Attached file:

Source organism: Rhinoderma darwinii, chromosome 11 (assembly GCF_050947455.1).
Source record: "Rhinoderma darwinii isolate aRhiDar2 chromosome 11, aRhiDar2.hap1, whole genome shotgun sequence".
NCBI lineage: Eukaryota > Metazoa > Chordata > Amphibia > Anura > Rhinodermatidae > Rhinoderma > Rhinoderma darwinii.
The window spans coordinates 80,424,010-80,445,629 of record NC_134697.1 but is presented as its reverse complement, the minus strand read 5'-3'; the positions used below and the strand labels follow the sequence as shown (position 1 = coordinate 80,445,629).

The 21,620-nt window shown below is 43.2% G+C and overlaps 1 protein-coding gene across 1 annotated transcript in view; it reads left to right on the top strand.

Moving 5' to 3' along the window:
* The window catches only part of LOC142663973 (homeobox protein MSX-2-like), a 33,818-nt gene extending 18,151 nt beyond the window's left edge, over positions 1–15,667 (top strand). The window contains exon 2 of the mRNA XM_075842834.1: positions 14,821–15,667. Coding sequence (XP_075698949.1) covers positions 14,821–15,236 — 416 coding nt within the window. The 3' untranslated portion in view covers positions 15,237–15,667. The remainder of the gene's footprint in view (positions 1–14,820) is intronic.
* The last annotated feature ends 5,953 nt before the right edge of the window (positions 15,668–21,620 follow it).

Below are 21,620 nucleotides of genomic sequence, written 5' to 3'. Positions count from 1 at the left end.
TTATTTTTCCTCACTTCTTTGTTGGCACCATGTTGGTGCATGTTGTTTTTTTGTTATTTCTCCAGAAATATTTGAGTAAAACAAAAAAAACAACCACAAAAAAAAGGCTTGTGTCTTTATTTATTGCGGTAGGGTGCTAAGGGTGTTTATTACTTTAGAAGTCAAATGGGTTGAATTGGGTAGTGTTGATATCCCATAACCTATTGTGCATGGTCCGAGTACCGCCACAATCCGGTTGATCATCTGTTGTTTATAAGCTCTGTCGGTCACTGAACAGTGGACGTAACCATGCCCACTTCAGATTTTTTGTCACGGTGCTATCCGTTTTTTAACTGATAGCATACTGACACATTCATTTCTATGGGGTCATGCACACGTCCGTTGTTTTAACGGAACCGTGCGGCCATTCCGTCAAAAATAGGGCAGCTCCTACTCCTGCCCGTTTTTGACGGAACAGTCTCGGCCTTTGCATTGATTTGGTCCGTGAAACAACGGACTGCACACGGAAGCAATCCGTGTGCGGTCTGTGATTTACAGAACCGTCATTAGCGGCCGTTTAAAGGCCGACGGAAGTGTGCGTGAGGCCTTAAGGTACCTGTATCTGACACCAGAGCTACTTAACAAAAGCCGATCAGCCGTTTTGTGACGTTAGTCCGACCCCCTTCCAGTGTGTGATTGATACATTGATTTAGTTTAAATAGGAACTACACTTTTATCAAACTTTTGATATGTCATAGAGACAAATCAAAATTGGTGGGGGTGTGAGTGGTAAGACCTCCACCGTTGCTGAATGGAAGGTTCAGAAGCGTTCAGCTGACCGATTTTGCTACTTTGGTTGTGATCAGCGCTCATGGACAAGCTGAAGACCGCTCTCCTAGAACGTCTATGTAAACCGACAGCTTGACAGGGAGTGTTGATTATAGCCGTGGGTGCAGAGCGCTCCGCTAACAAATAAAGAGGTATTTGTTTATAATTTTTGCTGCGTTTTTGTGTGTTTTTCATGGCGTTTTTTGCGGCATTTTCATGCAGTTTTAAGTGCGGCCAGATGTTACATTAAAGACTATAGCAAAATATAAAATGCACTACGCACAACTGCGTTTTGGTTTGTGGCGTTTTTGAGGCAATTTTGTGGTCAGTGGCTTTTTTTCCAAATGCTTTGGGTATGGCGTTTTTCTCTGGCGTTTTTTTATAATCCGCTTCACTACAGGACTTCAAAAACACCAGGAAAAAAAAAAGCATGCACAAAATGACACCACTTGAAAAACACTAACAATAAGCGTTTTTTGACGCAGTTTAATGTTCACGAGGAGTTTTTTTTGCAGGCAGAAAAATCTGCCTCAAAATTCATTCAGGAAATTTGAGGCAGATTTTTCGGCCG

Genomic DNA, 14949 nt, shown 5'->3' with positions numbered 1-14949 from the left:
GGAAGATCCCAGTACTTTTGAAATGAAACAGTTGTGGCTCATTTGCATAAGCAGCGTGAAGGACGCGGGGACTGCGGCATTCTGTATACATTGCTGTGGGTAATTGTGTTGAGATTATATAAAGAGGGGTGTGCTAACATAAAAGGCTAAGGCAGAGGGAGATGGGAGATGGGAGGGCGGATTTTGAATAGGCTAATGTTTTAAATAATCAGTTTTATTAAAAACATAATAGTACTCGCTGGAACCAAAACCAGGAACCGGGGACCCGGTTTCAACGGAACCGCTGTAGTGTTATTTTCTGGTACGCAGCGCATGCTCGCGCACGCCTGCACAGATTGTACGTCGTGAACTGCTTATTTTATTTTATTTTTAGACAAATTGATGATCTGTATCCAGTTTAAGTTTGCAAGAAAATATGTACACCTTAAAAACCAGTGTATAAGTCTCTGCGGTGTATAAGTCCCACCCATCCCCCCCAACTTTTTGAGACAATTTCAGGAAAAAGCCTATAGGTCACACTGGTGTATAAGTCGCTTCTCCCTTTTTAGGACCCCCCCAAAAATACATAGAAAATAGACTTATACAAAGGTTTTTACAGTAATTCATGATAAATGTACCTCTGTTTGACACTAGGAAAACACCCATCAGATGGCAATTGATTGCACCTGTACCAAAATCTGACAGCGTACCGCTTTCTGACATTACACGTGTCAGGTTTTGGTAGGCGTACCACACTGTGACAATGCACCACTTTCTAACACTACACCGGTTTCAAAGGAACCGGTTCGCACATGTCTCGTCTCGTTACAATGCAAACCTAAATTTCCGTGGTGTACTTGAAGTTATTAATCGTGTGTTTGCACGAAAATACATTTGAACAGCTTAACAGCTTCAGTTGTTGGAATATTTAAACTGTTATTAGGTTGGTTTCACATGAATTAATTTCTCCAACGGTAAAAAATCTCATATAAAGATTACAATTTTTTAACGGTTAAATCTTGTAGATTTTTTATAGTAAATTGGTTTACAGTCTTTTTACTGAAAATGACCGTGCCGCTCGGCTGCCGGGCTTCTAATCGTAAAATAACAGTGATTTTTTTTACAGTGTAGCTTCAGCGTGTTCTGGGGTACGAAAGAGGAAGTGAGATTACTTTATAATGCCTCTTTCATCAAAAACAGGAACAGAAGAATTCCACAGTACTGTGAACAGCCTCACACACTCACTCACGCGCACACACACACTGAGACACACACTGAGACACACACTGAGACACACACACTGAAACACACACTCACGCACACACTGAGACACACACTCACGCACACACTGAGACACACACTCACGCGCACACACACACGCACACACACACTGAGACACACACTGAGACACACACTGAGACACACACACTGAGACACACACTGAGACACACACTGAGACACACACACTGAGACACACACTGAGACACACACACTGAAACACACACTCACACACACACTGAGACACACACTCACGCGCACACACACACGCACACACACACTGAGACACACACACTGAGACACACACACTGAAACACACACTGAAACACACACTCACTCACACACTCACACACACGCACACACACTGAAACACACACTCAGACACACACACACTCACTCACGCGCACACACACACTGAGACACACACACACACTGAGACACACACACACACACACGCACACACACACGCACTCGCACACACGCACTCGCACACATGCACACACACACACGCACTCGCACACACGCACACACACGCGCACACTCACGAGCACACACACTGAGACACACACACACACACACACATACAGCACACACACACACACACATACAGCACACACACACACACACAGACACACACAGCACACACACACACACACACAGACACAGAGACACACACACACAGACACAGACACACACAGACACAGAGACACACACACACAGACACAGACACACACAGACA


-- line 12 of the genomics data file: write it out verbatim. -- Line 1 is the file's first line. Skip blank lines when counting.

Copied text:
GGAAGATCCCAGTACTTTTGAAATGAAACAGTTGTGGCTCATTTGCATAAGCAGCGTGAAGGACGCGGGGACTGCGGCATTCTGTATACATTGCTGTGGGTAATTGTGTTGAGATTATATAAAGAGGGGTGTGCTAACATAAAAGGCTAAGGCAGAGGGAGATGGGAGATGGGAGGGCGGATTTTGAATAGGCTAATGTTTTAAATAATCAGTTTTATTAAAAACATAATAGTACTCGCTGGAACCAAAACCAGGAACCGGGGACCCGGTTTCAACGGAACCGCTGTAGTGTTATTTTCTGGTACGCAGCGCATGCTCGCGCACGCCTGCACAGATTGTACGTCGTGAACTGCTTATTTTATTTTATTTTTAGACAAATTGATGATCTGTATCCAGTTTAAGTTTGCAAGAAAATATGTACACCTTAAAAACCAGTGTATAAGTCTCTGCGGTGTATAAGTCCCACCCATCCCCCCCAACTTTTTGAGACAATTTCAGGAAAAAGCCTATAGGTCACACTGGTGTATAAGTCGCTTCTCCCTTTTTAGGACCCCCCCAAAAATACATAGAAAATAGACTTATACAAAGGTTTTTACAGTAATTCATGATAAATGTACCTCTGTTTGACACTAGGAAAACACCCATCAGATGGCAATTGATTGCACCTGTACCAAAATCTGACAGCGTACCGCTTTCTGACATTACACGTGTCAGGTTTTGGTAGGCGTACCACACTGTGACAATGCACCACTTTCTAACACTACACCGGTTTCAAAGGAACCGGTTCGCACATGTCTCGTCTCGTTACAATGCAAACCTAAATTTCCGTGGTGTACTTGAAGTTATTAATCGTGTGTTTGCACGAAAATACATTTGAACAGCTTAACAGCTTCAGTTGTTGGAATATTTAAACTGTTATTAGGTTGGTTTCACATGAATTAATTTCTCCAACGGTAAAAAATCTCATATAAAGATTACAATTTTTTAACGGTTAAATCTTGTAGATTTTTTATAGTAAATTGGTTTACAGTCTTTTTACTGAAAATGACCGTGCCGCTCGGCTGCCGGGCTTCTAATCGTAAAATAACAGTGATTTTTTTTACAGTGTAGCTTCAGCGTGTTCTGGGGTACGAAAGAGGAAGTGAGATTACTTTATAATGCCTCTTTCATCAAAAACAGGAACAGAAGAATTCCACAGTACTGTGAACAGCCTCACACACTCACTCACGCGCACACACACACTGAGACACACACTGAGACACACACTGAGACACACACACTGAAACACACACTCACGCACACACTGAGACACACACTCACGCACACACTGAGACACACACTCACGCGCACACACACACGCACACACACACTGAGACACACACTGAGACACACACTGAGACACACACACTGAGACACACACTGAGACACACACTGAGACACACACACTGAGACACACACTGAGACACACACACTGAAACACACACTCACACACACACTGAGACACACACTCACGCGCACACACACACGCACACACACACTGAGACACACACACTGAGACACACACACTGAAACACACACTGAAACACACACTCACTCACACACTCACACACACGCACACACACTGAAACACACACTCAGACACACACACACTCACTCACGCGCACACACACACTGAGACACACACACACACTGAGACACACACACACACACACGCACACACACACGCACTCGCACACACGCACTCGCACACATGCACACACACACACGCACTCGCACACACGCACACACACGCGCACACTCACGAGCACACACACTGAGACACACACACACACACACACATACAGCACACACACACACACACATACAGCACACACACACACACACAGACACACACAGCACACACACACACACACACAGACACAGAGACACACACACACAGACACAGACACACACAGACACAGAGACACACACACACAGACACAGACACACACAGACA